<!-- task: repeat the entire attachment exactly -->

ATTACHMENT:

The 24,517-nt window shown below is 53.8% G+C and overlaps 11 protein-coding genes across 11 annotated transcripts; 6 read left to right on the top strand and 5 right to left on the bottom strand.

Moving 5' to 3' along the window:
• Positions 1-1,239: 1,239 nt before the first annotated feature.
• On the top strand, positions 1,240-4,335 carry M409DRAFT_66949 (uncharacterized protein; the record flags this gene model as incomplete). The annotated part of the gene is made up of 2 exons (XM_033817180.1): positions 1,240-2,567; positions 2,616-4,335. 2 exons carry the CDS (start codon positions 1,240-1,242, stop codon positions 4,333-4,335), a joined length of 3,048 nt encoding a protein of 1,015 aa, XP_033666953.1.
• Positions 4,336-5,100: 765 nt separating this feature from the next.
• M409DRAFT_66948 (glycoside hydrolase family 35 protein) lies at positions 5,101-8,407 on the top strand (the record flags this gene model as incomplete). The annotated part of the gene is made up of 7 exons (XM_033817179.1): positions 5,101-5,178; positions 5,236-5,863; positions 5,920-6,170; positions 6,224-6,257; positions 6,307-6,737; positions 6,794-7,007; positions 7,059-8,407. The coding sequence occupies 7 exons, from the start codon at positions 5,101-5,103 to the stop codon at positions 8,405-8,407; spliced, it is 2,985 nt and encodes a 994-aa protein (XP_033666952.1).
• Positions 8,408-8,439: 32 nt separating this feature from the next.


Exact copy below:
The 24,517-nt window shown below is 53.8% G+C and overlaps 11 protein-coding genes across 11 annotated transcripts; 6 read left to right on the top strand and 5 right to left on the bottom strand.

Moving 5' to 3' along the window:
• Positions 1-1,239: 1,239 nt before the first annotated feature.
• On the top strand, positions 1,240-4,335 carry M409DRAFT_66949 (uncharacterized protein; the record flags this gene model as incomplete). The annotated part of the gene is made up of 2 exons (XM_033817180.1): positions 1,240-2,567; positions 2,616-4,335. 2 exons carry the CDS (start codon positions 1,240-1,242, stop codon positions 4,333-4,335), a joined length of 3,048 nt encoding a protein of 1,015 aa, XP_033666953.1.
• Positions 4,336-5,100: 765 nt separating this feature from the next.
• M409DRAFT_66948 (glycoside hydrolase family 35 protein) lies at positions 5,101-8,407 on the top strand (the record flags this gene model as incomplete). The annotated part of the gene is made up of 7 exons (XM_033817179.1): positions 5,101-5,178; positions 5,236-5,863; positions 5,920-6,170; positions 6,224-6,257; positions 6,307-6,737; positions 6,794-7,007; positions 7,059-8,407. The coding sequence occupies 7 exons, from the start codon at positions 5,101-5,103 to the stop codon at positions 8,405-8,407; spliced, it is 2,985 nt and encodes a 994-aa protein (XP_033666952.1).
• Positions 8,408-8,439: 32 nt separating this feature from the next.